Lapierre X_Lite 200

Lapierre is a French bicycle company that is best known to American cyclists as the bike sponsor of the French Protour team Francaise des Jeux. Lapierre has been building bikes in Dijon, France, since 1946, but it wasn’t until 2005 that Lapierre became available in America. Over the years Francaise des Jeux riders Philippe Gilbert, Bradley McGee and Sandy Casar have racked up several impressive victories aboard Lapierres. Through their partnership with the Francaise des Jeux team, Lapierre developed and tested the X-Lite 200.

The Lapierre X-Lite 200 is the lowest-priced carbon fiber bicycle in Lapierre’s competition series, and it shares the same frame as the elite-level X-Lite 400. The first thing one notices about the X-Lite 200 is the translucent blue paint with subtle, stylish graphics. Everything on the frame, from the understated graphics to the clean, purposeful tube designs, are classic examples of modern European styling. The subdued graphics are a stark contrast to most bikes on the market and do well to give the X-Lite 200 a high-end look that separates it from other offerings in its price range.

For $2200, the X-Lite 200 offers a hint of French racing history and a versatile, all-day in the saddle bike.
 Designed for racing, the X-Lite 200 is constructed with slightly less technical carbon material compared to the ‘high-modulus’ stuff of the Lapierre’s pro-racing Team Issue models, yet its frame geometry is the same. Frame construction on the X-Lite 200 is first-rate, and it is designed with elegant and purposeful lines. At first, the X-Lite 200 frame appears to have round tubes, but a closer inspection reveals that each member is carefully shaped to maximize the properties of the carbon fiber. One example of this is the chainstays, which are ovalized vertically and then horizontally along their length to increase lateral stiffness, yet offer a degree of vertical compliance. In the front, an Easton EC 70 carbon fork smooths out the ride, while an integrated headset keeps the frame looking clean. Instead of mounting two separate cable stops on the downtube, Lapierre developed a small ‘bridge’ that mounts to the underside of the tube and holds the cables and housings away from the frame. This nice touch is less intrusive to the design and minimizes cable rub on the carbon frame.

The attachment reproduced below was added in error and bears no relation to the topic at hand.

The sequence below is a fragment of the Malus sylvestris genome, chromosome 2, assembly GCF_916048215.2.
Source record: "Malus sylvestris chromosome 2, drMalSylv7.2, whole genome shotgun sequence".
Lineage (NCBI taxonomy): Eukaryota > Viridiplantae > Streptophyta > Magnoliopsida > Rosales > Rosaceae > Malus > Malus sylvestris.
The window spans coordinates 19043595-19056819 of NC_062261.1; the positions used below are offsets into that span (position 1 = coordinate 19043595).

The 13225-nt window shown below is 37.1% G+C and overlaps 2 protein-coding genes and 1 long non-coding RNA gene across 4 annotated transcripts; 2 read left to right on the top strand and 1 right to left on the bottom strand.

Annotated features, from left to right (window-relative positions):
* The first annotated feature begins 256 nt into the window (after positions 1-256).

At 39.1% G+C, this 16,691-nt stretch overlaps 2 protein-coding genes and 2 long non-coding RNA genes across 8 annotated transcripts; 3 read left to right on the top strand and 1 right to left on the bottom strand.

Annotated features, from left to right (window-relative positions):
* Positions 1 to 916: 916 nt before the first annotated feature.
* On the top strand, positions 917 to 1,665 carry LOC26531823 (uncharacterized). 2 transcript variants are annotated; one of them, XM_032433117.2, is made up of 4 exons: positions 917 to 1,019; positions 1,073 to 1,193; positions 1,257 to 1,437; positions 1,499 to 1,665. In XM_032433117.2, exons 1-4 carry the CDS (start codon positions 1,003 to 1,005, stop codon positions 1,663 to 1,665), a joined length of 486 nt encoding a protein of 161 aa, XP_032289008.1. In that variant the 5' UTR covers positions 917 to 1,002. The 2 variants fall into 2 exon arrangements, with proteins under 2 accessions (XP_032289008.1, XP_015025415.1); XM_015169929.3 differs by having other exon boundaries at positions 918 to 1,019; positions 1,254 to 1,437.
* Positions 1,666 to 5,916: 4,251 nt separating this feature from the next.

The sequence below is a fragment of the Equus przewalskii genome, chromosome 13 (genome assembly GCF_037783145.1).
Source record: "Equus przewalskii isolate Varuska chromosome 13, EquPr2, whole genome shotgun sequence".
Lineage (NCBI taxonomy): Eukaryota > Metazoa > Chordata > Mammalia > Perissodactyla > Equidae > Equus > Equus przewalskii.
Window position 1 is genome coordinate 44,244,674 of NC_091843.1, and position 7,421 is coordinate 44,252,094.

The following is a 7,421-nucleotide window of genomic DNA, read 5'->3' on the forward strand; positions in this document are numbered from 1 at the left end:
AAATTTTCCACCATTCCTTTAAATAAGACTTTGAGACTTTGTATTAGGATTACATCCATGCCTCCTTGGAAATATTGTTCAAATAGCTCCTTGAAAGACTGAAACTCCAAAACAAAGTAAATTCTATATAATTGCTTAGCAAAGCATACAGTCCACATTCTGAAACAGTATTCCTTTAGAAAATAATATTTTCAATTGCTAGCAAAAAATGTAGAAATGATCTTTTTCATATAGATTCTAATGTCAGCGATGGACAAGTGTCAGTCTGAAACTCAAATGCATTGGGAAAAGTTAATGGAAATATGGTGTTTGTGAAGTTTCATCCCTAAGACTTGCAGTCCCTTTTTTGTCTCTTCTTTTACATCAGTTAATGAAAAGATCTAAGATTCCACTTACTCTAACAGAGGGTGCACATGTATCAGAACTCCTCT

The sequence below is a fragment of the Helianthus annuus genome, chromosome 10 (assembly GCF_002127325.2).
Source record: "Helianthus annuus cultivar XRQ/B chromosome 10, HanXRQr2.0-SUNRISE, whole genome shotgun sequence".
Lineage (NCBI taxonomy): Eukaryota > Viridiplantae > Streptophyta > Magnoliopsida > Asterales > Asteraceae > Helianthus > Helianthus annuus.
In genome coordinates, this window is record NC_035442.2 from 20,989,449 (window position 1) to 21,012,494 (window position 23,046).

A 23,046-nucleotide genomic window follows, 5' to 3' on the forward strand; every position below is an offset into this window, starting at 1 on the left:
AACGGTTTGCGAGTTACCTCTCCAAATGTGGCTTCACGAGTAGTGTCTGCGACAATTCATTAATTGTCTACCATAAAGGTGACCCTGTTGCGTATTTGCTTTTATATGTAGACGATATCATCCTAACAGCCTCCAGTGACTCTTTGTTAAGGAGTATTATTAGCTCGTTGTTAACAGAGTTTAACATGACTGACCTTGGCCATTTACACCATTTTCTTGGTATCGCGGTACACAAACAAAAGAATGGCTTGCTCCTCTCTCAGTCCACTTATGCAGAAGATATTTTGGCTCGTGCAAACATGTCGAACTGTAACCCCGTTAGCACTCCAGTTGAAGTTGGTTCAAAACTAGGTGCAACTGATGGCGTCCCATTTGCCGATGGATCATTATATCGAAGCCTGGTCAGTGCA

The Lapierre X-Lite 200 comes with Shimano Ultegra shifters and derailleurs, a 105-level 12 to 27 cogset, and non-series Shimano crankset (a Dura-Ace lookalike from ten feet) and brakes. Mavic Aksium Race wheels fitted with Michelin Lithion tires keep the X-Lite 200 rolling smoothly, and a San Marco Ponza saddle and a Ritchey Logic seatpost, stem and handlebar highlight the rider’s compartment.

Our 55-centimeter X-Lite 200 has 73-degree head and 72.5-degree seat tube angles, and a long, 57 centimeter top tube. Its 41.2 centimeter chainstay length and 27.3 centimeter bottom bracket height were both standard race dimensions, and the wheelbase measured out to 98.5 centimeters. Our 55-centimeter model weighed 18.6 pounds. Lapierre offers the X-Lite-200 in 46, 49, 52, 55 and 58 centimeters frame sizes.

Clean and purposeful lines grace the X-Lite 200.
With the long top tube and ten-centimeter stem, the Lapierre puts the rider in a low, stretched-out position that underscores the racing heritage of the bike. The first few pedal strokes give the impression of a smooth, all-day-in-the-saddle bike. The San Marco Ponza saddle is comfortable, and encourages the rider to get settled in for extended road time, and the X-Lite 200’s mix of established and non-series components performed well-often better than we expected. The combination of mechanical harmony and an efficient, comfortable ride fades when it’s time to jump on the pedals and lay down some watts. During sprints or hard, out-of-the-saddle efforts, the supple-riding frame feels flexible at the bottom bracket area. Ironically, the Lapierre was a great descender in spite of this extra measure of flexibility. The Lapierre’s handling feels spot-on, and its ability to absorb road shock, encouraged fearless descending and daredevil cornering. On flat roads, the Lapierre is smooth and forgiving, which allows the rider to focus on the miles ahead. On the climbs, however, the Lapierre struggles to match other bikes. Some of this has to do with the weight of the bike, although larger, more powerful test riders wished for a stiffer bottom bracket and wheel set.

The Lapierre X-lite 200 sends mixed signals. It has the look and rider position of a racer, but the ride and feel of an all-day cruiser. The X-Lite 200 would be a good choice for those entering the world of carbon bikes on a budget or looking for a quality frame with the aim of upgrading parts down the road. The frame is the X-Lite 200’s major asset, and this makes the Lapierre worth upgrading in the future. As spec’d, the X-Lite 200 is very affordable and should be a good starting point for a beginner racer, for riding centuries, or for anyone looking to do long miles in comfort-with a bit of European style.

Price: $2200
Weight: 18.6 pounds